In determining if the merging parties have market control power, the Rules copied a number of factors from Article 18 of the AML, which are relevant for determining dominant market position of a business operator.  Nevertheless, we understand that it would require a lower threshold to establish "market control power" than "dominant market position".

3 .The Rules confirmed that market concentration level can generally be measured by the Herfindahl-Hirschman Index ("HHI") and the Concentration Ratio Index ("CRn").

Under Article 6 of the Rules, HHI is defined as the sum of the squares of the market shares of individual operators in a relevant market; CRn is defined as the sum of market shares of the leading N operators in a relevant market. 

The Rules further set out the basic rule for assessment of competitive effects by the concentration levels, namely the higher the concentration level of a relevant market and the higher the increase of the concentration level post-merger, the more likely a merger will have anti-competitive effects.


Both the HHI and CRn are economic concepts that are widely accepted by major antitrust jurisdictions in determining the level of concentration in a relevant market.  MOFCOM itself had applied the HHI in the Pfizer/Wyeth case.  In this case, MOFCOM found that post-merger, the HHI of the relevant market (the PRC market for swine mycoplasma hyopneumoniae vaccines) will reach 2182 with a delta of 336.  On this basis, MOFCOM reached the conclusion that the relevant market is highly concentrated, which contributed to its finding that this particular deal is likely to have anti-competitive effects.4

It appears that MOFCOM is willing to rely more on these economic tools in determining the concentration levels in its merger review process.  However, unlike the practice in U.S. and E.U. where the post-merger level of the HHI and the increase in the HHI resulting from a transaction can be a direct indicator of whether a transaction will likely have adverse competitive effect, the Rules did not provide a scale of measurement for any competitive assessment by HHI or CRn. 

The Rules have also explicitly identified (without furnishing any details though) public interests, economic efficiency, bankruptcy defense and countervailing buyer power as additional factors that MOFCOM will weigh in during its review process.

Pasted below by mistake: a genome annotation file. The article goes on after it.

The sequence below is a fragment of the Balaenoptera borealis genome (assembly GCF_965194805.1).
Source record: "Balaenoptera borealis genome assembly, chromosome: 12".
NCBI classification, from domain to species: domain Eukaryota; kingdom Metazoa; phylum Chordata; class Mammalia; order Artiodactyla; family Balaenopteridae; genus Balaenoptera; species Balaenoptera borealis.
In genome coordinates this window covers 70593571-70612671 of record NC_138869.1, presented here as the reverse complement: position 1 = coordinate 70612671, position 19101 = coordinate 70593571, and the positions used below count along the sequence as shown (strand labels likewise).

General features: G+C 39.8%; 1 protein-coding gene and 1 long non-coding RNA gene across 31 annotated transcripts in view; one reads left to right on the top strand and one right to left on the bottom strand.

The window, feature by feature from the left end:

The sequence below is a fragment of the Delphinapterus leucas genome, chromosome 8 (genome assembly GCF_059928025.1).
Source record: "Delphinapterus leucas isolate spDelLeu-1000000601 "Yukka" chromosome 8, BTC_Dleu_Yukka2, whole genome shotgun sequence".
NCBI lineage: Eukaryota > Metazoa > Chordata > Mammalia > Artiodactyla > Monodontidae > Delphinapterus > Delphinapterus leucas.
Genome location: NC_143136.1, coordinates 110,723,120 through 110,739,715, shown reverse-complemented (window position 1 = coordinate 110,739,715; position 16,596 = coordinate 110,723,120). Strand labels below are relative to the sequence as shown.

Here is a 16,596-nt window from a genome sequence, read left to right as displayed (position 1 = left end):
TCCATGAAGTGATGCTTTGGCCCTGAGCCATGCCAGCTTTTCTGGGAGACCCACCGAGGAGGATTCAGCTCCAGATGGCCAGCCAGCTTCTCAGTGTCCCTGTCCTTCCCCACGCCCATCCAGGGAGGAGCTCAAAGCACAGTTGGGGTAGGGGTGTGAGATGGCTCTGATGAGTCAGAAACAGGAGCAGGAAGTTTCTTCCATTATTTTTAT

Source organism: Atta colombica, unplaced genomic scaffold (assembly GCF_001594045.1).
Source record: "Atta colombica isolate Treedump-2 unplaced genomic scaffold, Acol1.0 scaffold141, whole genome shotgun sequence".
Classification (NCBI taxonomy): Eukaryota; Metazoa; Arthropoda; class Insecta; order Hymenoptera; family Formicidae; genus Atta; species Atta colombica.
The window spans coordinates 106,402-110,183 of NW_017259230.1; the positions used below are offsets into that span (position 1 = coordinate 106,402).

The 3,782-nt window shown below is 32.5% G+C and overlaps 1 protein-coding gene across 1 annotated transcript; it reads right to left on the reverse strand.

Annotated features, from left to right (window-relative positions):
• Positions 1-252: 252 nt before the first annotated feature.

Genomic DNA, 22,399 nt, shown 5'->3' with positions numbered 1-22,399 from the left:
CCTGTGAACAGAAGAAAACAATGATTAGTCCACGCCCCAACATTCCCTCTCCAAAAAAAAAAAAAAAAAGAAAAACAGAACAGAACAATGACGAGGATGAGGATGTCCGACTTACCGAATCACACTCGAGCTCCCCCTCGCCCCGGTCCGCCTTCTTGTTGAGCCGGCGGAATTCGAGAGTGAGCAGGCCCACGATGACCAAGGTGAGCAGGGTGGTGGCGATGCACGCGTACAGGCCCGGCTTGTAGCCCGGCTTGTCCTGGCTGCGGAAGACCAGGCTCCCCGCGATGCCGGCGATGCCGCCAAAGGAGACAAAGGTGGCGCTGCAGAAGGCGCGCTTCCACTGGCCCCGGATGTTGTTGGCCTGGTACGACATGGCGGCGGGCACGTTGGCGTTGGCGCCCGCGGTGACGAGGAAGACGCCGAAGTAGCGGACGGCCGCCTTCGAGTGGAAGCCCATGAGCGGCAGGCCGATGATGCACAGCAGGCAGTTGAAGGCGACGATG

Understandably, although having drawn upon its three years of practice, the Rules are still lacking in details.  Nevertheless, it demonstrates the efforts of MOFCOM to be in line with its more experienced foreign antitrust counterparts and to further improve transparency of its decision-making process.  It will be interesting to see how MOFCOM applies and further develops the Rules in its future practice.

1 Under Article 27 of the AML, factors to be considered when assessing the competitive effects of a concentration include (i) market shares and market control power of the merging parties in the relevant market; (ii) concentration levels of the relevant market; (iii) impact of the concentration on market entry and technological development; (iv) impact of the concentration on consumers and other relevant operators; (v) impact of the concentration on national economic development; and (vi) other factors that should be considered.

2 See MOFCOM's decision in the Coca Cola/Huiyuan case at (in Chinese). 

3 See MOFCOM's decision in the Mitsubishi Rayon/Lucite case at (in Chinese).

4 See MOFCOM's decision in the Pfizer/Wyeth case at (in Chinese).

The content of this article is intended to provide a general guide to the subject matter. Specialist advice should be sought about your specific circumstances.